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Major Exhibition of Droog Design at Museum of Arts & Design
Milano 2001, Droog Design for Picus / Jan Konings.



NEW YORK.- For over a decade, the Droog Design collective has set forth innovative and inspired designs for everyday objects using low-cost, industrial, or recycled materials. Comprising more than 160 iconic designs, simply droog, 10 + 3 years of creating innovation and discussion reveals the playfulness, significance, humor, and social meaning imbued in the work of this international design platform.

The exhibition, which has toured throughout Europe and South America since its Munich premiere in 2004, will make its sole North American presentation at the Museum of Arts & Design from September 21, 2006, through January 14, 2007. This presentation will feature products and prototypes created by Droog from its founding in 1993 through 2005, with a significant number of new designs seen in the United States for the first time.

“Our Museum explores the materials and creative processes of contemporary artists, and Droog celebrates this intersection from a unique design perspective,” said Holly Hotchner, director, Museum of Arts & Design. “Droog considers process as both a physical and conceptual action, and embraces those materials that we as a society often overlook or discard. simply droog is a testament to how the everyday can be rearranged into a finished, enlightened form.”

Droog Design was established in the Netherlands in 1993 by designer Gijs Bakker and art historian Renny Ramakers as a platform for contemporary Dutch design. Under the guidance of Bakker and Ramakers, Droog soon expanded its scope to embrace the work of an international network of contemporary designers. The Dutch word for “dry,” as in “dry wit,” and unadorned or simple, droog refers both to the wry sense of humor that characterizes the designs and to the practicality and simplicity of their objects. In order to be considered a Droog Design, the object must embody an original idea, a clear concept, and a practical and simple end product. In addition, Droog objects often offer both political and social commentary, both in the designs themselves and the processes through which they are created.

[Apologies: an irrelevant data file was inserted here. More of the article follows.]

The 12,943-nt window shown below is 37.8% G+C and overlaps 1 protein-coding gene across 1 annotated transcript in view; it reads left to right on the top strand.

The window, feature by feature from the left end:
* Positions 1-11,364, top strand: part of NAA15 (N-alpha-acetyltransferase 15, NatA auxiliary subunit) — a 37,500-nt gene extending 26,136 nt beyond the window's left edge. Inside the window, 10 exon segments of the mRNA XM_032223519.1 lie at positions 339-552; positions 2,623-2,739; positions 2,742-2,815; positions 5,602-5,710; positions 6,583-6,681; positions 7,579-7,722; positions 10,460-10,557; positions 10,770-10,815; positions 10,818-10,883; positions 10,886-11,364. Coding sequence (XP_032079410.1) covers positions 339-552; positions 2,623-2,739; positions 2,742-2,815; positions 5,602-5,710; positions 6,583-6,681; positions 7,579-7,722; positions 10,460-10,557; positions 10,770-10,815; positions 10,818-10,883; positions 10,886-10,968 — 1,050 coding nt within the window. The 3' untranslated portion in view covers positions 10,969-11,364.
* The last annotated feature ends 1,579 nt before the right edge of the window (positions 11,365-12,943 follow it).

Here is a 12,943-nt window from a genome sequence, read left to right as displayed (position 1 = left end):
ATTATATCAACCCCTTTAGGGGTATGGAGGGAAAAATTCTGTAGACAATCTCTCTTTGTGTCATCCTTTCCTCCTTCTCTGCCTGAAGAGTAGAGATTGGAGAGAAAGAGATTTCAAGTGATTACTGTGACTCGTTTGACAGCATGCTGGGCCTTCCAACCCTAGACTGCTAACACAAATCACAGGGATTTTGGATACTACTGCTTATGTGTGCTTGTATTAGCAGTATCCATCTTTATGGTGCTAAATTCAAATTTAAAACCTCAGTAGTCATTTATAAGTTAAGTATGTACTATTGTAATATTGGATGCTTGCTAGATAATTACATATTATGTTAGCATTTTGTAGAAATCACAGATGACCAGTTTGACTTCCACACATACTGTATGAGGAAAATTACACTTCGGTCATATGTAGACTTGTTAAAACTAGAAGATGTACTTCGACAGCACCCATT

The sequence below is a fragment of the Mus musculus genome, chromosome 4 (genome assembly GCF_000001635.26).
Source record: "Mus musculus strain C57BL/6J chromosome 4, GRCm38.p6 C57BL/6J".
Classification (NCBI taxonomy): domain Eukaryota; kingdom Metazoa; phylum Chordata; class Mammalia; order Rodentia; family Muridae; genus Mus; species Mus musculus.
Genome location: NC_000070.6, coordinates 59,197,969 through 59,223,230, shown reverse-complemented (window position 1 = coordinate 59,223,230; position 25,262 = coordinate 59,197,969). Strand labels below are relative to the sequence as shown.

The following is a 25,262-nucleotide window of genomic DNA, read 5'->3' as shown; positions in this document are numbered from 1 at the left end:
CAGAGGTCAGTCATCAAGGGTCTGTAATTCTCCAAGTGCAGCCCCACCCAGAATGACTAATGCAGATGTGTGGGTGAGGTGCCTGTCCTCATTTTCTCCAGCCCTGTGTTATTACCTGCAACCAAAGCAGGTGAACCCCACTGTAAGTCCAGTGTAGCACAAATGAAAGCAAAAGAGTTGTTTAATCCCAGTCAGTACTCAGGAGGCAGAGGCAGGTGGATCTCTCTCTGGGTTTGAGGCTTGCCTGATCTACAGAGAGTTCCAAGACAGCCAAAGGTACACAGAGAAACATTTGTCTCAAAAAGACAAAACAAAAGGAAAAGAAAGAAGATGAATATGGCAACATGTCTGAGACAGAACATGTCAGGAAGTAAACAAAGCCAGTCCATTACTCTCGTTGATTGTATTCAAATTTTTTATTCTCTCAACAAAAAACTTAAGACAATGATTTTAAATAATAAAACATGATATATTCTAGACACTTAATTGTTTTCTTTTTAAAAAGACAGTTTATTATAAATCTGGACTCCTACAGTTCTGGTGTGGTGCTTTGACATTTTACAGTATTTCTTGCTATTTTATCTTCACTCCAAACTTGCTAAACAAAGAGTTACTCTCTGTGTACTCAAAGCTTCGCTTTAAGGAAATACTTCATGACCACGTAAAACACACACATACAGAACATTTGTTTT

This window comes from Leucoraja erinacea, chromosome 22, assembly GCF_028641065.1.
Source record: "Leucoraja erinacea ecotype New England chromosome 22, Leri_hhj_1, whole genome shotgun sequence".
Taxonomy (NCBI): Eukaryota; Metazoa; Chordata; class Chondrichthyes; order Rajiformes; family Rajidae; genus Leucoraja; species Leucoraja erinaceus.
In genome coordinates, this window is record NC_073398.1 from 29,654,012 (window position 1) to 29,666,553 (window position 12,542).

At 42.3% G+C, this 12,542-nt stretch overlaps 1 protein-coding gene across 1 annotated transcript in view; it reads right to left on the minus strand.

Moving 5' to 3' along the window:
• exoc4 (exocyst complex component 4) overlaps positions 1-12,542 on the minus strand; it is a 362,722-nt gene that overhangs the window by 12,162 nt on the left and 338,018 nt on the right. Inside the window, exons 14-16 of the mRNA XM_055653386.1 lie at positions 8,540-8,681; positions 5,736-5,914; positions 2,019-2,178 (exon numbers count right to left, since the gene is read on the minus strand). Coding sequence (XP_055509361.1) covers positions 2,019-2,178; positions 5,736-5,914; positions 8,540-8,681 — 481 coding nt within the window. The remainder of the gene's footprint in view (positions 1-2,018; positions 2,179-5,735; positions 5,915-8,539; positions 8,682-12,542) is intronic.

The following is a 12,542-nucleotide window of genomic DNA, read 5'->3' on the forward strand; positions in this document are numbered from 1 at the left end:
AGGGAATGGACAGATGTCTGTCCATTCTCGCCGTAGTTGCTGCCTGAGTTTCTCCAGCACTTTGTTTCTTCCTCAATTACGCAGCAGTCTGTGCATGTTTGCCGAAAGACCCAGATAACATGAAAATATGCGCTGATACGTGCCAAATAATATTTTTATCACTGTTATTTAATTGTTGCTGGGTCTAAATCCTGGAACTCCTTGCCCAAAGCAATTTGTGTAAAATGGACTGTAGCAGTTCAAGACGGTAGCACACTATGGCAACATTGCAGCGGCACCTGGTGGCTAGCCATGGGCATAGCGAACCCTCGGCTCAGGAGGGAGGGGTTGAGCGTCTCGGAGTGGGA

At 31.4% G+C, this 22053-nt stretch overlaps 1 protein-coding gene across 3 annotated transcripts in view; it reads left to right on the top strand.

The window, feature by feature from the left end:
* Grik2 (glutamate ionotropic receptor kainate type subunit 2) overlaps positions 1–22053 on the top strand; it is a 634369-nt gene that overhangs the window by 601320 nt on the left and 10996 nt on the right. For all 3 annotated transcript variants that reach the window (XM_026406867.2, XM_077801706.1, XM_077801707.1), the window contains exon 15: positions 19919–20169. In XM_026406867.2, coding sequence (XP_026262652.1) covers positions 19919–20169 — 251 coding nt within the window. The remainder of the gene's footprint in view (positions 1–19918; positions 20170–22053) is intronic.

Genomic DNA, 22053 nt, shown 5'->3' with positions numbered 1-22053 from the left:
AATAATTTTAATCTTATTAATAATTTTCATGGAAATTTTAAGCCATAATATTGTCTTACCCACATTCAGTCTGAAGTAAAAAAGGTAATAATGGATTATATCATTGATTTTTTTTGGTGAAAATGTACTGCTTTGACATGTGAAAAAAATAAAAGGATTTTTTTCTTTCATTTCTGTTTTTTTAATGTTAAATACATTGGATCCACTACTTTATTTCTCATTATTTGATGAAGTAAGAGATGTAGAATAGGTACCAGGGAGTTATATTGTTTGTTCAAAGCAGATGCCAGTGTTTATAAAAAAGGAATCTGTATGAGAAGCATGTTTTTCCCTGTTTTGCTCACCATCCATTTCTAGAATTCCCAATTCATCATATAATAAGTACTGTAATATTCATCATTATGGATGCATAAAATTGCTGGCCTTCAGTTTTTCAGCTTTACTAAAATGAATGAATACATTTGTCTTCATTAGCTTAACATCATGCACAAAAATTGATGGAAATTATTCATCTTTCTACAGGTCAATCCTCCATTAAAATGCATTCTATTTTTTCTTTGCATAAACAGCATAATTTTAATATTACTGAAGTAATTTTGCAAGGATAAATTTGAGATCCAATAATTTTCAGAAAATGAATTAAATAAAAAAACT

“Droog is not a style; it is a mentality and an approach to the creative process. If a design engages and examines existing materials with the goal of creating a practical, simple object—and if the creative concept is both revelatory and inspirational—we can then call that object ‘Droog,’” said Ramakers, director of Droog Design. “A Droog object may be witty or politically subversive or neither, and yet the process of creating a Droog design never ceases to offer sharp commentary on how humans interact with each other and our environment.”

The Exhibition